5.  I am unlikely to be featured on Quaker Quaker.  I'm always surprised and sometimes even annoyed when I find my blog featured there without so much as a head's up so I'm not sure that I belong to any online Quaker community or that I should be concerned with following their standards.  It became clear some time ago that I'm just the wrong kind of Friend to be a going concern on the Quaker blogosphere.  But when I do make an appearance, I am consistently "Hystery" whenever I am on the internet and this has been the case for some years.  (A notable exception was when I signed up for a web group for Pagans and didn't have enough savvy to keep my real name from appearing with my posts.  This was a major reason why I left that group.)

So that's it.  Maybe I'm paranoid.  I also will not ever put my picture on the internet (although others have without my permission.)  The problem with the internet is that while all of you are lovely people, others who read my blog and my comments on other blogs are creepy as hell.  I'd prefer the creepy folks not know how to find me.  My ability to share myself without having to look over my shoulder all the time trumps any of my discomfort with violating etiquette.  When online, I am most honest and most myself when I am "Hystery".  To disclose my legal name would do nothing more to help Friends understand who I am and what I believe but would instead push me toward greater emotional and philsophical secrecy and silence.

Saturday, November 7, 2009

What is essential for this Quaker Pagan

Robin M. over at What Canst Thou Say has asked an interesting question about the essentials of Quakerism. I responded to her blog and then found that what I wrote was really much more important to me than I realized. It kind of crept up on me how important this response was to me and how I had accidentally stumbled into what may very well be a central truth in my spiritual life. So I've copied it from there and reposted it here. The words aren't nearly good enough and I don't expect it is a very good answer to what is essential for Friends. But here it is for what it's worth.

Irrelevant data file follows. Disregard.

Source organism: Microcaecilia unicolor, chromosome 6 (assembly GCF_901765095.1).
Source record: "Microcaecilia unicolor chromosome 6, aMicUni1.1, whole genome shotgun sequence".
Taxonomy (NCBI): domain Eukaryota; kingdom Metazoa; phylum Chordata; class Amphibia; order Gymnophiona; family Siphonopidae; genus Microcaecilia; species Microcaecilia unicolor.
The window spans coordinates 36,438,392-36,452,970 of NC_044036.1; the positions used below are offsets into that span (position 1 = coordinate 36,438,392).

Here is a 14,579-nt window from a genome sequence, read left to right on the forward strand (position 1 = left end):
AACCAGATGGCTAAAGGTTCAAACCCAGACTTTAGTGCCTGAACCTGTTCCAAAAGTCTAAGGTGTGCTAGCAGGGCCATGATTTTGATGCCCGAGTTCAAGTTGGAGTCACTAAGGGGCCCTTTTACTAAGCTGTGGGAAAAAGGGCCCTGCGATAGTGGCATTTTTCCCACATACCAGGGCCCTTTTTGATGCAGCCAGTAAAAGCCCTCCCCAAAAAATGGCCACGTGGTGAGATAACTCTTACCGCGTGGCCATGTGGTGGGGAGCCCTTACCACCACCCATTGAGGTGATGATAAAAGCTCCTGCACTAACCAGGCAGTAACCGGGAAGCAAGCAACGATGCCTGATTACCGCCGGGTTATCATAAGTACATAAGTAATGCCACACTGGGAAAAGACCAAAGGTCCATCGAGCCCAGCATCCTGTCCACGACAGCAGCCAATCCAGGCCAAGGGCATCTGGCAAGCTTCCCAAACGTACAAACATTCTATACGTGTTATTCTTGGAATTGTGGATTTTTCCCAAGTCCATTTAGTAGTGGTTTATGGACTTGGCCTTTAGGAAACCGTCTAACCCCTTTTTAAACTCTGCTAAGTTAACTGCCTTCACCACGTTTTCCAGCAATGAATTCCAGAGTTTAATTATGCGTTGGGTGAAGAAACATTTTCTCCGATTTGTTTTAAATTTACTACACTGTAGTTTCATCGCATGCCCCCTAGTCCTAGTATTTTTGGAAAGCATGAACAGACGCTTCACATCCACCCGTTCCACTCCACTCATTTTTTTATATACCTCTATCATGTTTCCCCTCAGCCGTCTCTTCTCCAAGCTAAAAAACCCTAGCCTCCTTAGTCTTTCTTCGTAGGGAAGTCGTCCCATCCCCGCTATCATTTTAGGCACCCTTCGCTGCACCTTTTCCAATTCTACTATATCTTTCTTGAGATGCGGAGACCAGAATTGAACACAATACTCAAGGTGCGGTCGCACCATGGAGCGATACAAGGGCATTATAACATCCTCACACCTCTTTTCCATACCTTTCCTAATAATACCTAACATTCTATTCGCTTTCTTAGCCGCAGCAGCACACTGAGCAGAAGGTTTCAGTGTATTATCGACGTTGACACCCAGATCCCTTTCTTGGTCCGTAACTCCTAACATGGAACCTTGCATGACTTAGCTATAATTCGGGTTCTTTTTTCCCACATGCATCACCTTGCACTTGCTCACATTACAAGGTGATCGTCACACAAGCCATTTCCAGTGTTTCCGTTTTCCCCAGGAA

1. Attendance to the Inner Light.

(to the divine, the sublime, the tender, the beautiful, the wise, the true that resides in each of us and which binds all of the universe together).

2. Attendance to our brothers and sisters

(regardless of color, caste, class, sex, ability, religion, creed, age, or even species.)

It is my Quaker Pagan variation of the following:


"You shall love the Lord your God with all your heart, and with all your soul, and with all your mind." This is the greatest and first commandment. And a second is like it: You shall love your neighbor as yourself. On these two commandments hang all the law and the prophets." Mt 22:37-40

Tuesday, November 3, 2009

The Reluctant Historian- on teaching and being taught

Normally I wear jeans and a sweater. With three children, the object is to choose an outfit that will resist stains and allow one to move rapidly from one potential disaster to the next. But on some days I wear my “professor costume," and slip into my other identity complete with absurd high heels and a bag of books as heavy as my youngest child.

I started teaching several years ago to satisfy the internship component of my doctoral program and I continued it beyond the program's requirements because I found I could use the money. I'm not a teacher. At least, that's not how I define myself. But now I stand in a suit and heels in front of thirty-odd students who refer to me as “Professor” and trust that I know what I am doing. So I put on my game face. Although always uncomfortable in large complicated groups of people, subject to anxiety attacks and chest pain in crowds, I am strangely comfortable when I get to be the focus of attention. I began giving costumed historical presentations before I started teaching, amusing myself with the elderly ladies who approach me after my lectures to peer under my bonnet at me as if I were a giant automated history doll.